Up until recently, there wasn’t any real point in using Instagram for emerging bands/songwriters/artists, who were trying to build a following or create a buzz around their music, because all you could do was post pictures and use hashtags with very little engagement. (Unless you were posting pictures of beautiful women, cute animals or fast cars, then the engagement just wasn’t there.) Don’t get me wrong, Instagram is great fun, but not so good when it comes to building a fan base or boosting engagement. Not a productive business strategy.
My thoughts on the platform have recently changed because of the new “Instagram stories” feature they have added. This new feature really does open things up for musicians, writers, bands, and performers, because you can now use Instagram in a totally different way. Now you can add snippets of yourself in the studio, setting up for gigs, sound-checks, playing live or other behind-the-scenes stuff. Now you can let your audience in and take them along for the ride, make them feel like they’re really a part of your life. You can also do up to 1-minute videos in your regular feed now, which gives your fans better promos to upcoming materials, and really lets you build the hype around your new releases, because of the newer “share” functions.
When using Instagram, be sure to do some hashtag research to see what hashtags are performing and pulling in the audiences for your specific style; folk, pop, rock, whatever. Have a look at what other artists in your genre are doing to promote themselves and what hashtags they are using.
And, more importantly, don’t always run to the hashtags with the largest numbers of engagement. These can be over-saturated and you will quickly fall to the bottom of the pile. Have a look around and use the smaller-to-medium hashtags. That way you will stay at the top of that hashtag for a lot longer and see more engagement with the audience that you are attempting to tap into.
Streaming has taken over the way a lot of us consume music and, again, is another great way for a new artist to get discovered. It is also a brilliant platform for networking. Once you start to build relationships with other users on the platform, you could try and collaborate, ask them politely if they would be interested in adding your music to their playlists and vice-versa. I have found that when you ask the question, you initially get a lot of people saying, “no,” or even ignoring you. But don’t let that put you off because most successful business is based on mutually beneficial relationships. Those people that take you up on the offer can be amazingly helpful; they remember how hard it was when they first started. And if they enjoy your music they may want to push it out to their audience, which can give you a real jump start on the platform.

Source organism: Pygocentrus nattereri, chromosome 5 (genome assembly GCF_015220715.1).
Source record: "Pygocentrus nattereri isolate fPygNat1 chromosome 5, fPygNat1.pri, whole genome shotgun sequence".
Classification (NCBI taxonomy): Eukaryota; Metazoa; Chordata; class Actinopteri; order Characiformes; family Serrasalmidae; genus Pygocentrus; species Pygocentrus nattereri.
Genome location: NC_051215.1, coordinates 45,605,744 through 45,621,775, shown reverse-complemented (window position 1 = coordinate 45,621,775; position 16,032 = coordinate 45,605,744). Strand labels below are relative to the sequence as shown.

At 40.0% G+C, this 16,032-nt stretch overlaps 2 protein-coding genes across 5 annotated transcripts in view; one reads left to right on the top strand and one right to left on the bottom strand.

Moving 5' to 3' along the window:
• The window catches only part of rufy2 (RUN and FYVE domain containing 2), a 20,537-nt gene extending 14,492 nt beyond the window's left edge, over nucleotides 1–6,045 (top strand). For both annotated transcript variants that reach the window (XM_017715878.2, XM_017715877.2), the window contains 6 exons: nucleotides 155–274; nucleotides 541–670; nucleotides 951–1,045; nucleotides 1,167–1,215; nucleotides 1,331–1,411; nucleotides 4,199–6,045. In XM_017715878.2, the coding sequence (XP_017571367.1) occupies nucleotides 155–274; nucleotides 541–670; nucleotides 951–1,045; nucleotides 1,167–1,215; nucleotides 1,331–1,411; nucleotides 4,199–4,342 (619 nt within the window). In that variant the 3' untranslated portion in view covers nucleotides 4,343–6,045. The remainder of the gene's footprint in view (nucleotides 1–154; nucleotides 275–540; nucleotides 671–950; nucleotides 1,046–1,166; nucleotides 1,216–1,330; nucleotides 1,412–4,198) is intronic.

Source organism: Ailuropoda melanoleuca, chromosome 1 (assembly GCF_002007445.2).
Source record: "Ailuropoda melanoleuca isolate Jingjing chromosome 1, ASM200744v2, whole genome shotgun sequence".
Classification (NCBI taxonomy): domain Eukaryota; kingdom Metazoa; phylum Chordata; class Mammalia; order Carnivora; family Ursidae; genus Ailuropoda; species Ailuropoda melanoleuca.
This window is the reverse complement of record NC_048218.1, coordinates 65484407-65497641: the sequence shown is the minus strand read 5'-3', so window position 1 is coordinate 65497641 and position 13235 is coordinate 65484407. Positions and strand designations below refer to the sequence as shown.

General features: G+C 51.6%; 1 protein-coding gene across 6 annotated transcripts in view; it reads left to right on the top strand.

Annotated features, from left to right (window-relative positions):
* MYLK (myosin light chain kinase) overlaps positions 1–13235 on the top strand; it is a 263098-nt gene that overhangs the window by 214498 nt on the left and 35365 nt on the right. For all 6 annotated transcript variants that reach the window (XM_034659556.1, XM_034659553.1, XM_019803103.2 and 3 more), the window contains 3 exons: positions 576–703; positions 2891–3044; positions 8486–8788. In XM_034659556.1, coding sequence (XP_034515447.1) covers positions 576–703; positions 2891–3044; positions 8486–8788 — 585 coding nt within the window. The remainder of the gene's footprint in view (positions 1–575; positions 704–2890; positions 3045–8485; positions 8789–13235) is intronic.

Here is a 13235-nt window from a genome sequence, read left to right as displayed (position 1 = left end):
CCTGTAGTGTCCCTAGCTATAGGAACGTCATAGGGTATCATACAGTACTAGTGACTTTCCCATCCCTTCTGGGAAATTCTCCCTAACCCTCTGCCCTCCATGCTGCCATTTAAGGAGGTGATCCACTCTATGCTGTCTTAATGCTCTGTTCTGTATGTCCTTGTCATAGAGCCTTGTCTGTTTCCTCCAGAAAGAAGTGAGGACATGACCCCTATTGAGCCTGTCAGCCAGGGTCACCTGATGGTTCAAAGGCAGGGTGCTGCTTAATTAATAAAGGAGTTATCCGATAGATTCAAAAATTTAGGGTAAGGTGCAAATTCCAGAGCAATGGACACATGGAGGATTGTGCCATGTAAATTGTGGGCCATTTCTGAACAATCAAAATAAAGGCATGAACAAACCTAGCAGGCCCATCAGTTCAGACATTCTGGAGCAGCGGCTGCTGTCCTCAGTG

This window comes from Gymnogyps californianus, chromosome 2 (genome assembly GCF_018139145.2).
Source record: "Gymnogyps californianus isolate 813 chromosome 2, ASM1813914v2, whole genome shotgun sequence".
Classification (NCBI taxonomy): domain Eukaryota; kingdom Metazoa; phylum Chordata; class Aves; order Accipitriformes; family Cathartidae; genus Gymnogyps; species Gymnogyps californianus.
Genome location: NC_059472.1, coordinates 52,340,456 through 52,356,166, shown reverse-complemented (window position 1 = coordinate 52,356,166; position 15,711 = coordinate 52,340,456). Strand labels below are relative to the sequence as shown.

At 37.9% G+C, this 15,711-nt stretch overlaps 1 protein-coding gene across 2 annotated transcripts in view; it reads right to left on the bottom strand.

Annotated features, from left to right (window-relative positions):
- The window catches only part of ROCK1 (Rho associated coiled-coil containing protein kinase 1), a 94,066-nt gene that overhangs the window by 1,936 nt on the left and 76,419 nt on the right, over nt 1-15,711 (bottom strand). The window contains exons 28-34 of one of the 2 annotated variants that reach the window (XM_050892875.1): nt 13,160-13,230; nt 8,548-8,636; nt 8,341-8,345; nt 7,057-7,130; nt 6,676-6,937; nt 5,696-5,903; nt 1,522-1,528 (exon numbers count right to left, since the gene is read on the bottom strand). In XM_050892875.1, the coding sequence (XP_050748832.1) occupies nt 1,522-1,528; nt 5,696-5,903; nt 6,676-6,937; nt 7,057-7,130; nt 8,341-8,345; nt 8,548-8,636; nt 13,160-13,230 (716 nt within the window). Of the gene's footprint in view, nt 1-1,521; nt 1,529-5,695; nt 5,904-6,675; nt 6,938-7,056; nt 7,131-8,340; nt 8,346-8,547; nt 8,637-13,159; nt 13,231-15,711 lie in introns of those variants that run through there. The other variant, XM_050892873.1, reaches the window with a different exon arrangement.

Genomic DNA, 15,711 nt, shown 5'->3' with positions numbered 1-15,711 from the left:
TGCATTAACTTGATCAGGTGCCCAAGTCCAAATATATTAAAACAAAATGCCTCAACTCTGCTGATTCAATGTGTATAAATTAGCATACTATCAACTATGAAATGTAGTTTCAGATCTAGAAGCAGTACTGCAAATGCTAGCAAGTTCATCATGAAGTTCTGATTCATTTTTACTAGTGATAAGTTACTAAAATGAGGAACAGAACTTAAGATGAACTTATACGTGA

When it comes to search engines, we all think of Google and for good reason: it’s awesome, and there’s not much you can’t find there. However, we are consuming more and more videos these days, instead of reading books and articles. YouTube is one of the top information and How-To hubs on the internet, and I think this also makes it the number one platform on which to build an audience and potentially get discovered.
Post videos regularly; covers, originals, writing sessions, collaborations, studio sessions, and live performances. If you really get into it, the following will come naturally. Engage with everyone that comments, ask people to make requests and give the fans what they want. I have a few examples of people who have done exactly this and are now making an amazing living from youtube and the online world of music. Check out “Frog Leap Studios” and “only1noah”. These channels show just how big things can get, quickly, if you put in the work in and focus on your goals.
My Final Thoughts
There are so many great platforms to choose from that will really help you build an audience. I recommend starting sooner rather than later, get your name and music out there and in people’s heads. It really is a great feeling when you see your audience and fanbase starting to grow, along with the comments and likes.
The one caveat I will mention is: don’t let the negative comments get to you. There will always be trolls looking to cause trouble. Sift through them. Pay them no heed. Constructive criticism is a great thing and can really help you to craft better songs and give the fans what they want. But don’t take any criticism to heart. Thank them, use it if you can, and keep moving forward.